‘Bad, sad and angry’: Responses of the SAPS leadership to the dangers of policing

Responses of the SAPS Leadership to the Dangers of Policing





Danger is an integral part of the fabric of South African society. Yearly statistics regularly underscore the extent of danger experienced through reported acts of violence. As generally office bound executives, senior police officers rarely encounter this violence to the same extent as frontline officers.2 These police leaders are ultimately responsible for the strategies and operations employed to prevent police exposure to such dangers. Little research, however, has examined how the senior personnel react and respond to such danger. In this discussion, perceptions of senior South African Police Service (SAPS) officials to the dangers of police work are laid bare. How danger is conceptualised at such senior levels has relevance in initial examinations of why the SAPS may police in the manner in which they do.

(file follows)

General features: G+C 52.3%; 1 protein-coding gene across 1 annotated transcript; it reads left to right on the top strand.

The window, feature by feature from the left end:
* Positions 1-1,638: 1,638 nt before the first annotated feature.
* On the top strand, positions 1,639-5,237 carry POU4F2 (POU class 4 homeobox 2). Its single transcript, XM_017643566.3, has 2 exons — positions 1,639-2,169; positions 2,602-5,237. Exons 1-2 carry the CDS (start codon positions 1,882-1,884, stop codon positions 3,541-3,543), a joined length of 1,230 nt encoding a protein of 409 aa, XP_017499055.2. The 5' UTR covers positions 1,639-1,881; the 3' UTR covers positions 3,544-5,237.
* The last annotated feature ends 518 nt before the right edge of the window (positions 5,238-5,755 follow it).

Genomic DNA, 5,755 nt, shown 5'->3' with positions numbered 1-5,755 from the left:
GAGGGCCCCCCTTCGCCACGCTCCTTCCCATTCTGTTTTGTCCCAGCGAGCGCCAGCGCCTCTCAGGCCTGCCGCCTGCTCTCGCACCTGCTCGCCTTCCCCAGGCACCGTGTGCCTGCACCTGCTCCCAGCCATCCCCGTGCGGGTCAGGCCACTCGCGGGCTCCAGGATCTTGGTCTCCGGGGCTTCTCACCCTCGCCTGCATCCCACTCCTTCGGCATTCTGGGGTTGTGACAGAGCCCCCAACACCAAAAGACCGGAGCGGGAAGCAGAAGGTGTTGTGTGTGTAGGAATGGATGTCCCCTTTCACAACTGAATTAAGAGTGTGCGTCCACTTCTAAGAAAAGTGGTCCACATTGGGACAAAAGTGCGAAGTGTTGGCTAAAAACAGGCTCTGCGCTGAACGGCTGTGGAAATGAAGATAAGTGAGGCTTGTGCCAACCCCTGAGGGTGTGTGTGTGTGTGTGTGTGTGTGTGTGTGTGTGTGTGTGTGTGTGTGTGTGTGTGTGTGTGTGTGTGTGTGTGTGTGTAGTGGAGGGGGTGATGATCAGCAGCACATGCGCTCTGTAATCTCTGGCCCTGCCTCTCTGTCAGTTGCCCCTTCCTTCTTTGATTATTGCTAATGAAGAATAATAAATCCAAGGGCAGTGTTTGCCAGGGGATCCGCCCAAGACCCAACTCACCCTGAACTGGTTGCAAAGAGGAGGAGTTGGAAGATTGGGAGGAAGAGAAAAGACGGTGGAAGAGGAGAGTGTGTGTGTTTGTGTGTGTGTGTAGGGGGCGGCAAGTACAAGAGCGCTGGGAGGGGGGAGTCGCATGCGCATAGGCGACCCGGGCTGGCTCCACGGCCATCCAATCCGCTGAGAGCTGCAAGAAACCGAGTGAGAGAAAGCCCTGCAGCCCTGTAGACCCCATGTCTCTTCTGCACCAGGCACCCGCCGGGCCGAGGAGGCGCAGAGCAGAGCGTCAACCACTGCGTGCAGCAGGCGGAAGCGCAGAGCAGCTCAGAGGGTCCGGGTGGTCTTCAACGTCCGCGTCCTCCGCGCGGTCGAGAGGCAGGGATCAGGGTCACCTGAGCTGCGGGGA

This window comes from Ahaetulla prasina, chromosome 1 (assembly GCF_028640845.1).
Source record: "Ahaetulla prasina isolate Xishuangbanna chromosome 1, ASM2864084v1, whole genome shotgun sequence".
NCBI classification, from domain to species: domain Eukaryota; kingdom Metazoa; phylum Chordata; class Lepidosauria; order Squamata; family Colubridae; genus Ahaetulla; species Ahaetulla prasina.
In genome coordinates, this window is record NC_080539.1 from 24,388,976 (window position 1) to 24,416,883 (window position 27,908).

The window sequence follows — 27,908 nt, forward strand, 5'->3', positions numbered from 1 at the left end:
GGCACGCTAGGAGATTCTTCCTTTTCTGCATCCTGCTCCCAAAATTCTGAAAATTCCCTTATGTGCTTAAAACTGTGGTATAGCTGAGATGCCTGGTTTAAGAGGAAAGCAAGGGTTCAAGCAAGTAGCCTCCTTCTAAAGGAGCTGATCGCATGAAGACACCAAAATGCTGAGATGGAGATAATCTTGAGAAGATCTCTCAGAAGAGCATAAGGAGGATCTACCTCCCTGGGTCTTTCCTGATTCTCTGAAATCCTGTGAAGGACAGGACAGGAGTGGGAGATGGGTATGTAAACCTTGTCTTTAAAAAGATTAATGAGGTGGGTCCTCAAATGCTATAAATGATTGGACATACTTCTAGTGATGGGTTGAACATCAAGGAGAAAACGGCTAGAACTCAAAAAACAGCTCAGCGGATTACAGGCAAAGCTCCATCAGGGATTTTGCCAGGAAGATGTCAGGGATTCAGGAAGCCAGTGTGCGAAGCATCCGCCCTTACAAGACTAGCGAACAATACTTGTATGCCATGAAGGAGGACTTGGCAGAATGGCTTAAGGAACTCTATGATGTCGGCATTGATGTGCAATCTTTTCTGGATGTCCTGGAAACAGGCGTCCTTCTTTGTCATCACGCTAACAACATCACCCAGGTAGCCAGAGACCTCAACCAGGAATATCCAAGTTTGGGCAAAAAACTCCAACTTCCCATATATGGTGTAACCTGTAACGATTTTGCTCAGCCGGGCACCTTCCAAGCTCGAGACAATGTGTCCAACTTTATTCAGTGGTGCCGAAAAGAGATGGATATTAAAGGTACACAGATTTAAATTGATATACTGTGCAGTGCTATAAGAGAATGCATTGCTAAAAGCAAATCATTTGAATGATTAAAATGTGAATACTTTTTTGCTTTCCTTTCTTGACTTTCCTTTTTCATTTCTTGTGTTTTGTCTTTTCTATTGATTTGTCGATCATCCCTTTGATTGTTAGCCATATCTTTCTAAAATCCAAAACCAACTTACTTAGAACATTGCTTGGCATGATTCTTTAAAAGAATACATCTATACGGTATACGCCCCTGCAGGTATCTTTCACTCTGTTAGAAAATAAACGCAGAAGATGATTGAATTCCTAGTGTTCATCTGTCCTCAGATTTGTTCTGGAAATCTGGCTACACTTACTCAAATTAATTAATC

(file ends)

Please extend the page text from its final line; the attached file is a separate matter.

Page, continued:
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Author Biography

Gráinne Perkins, Seattle University

Dr Gráinne Perkins is the former Interim Director of Police Accountability for the Seattle Police Department in the United States and is an adjunct faculty member at Seattle University. Her professional experience, spanning three continents, working within three different police agencies, is complemented with sustained criminological research and publications on occupational and organisational aspects of policing, including police suicide, memorialisation in policing and body-worn cameras. Her research was awarded the Homicide Studies, 2019 Richard Block Award for a PhD in Criminology from the University of Cape Town South Africa. She is currently writing a book entitled, Danger in Police Culture: Perspectives from South Africa, which is due to be published by Emerald Publishers in early 2023. 






Research articles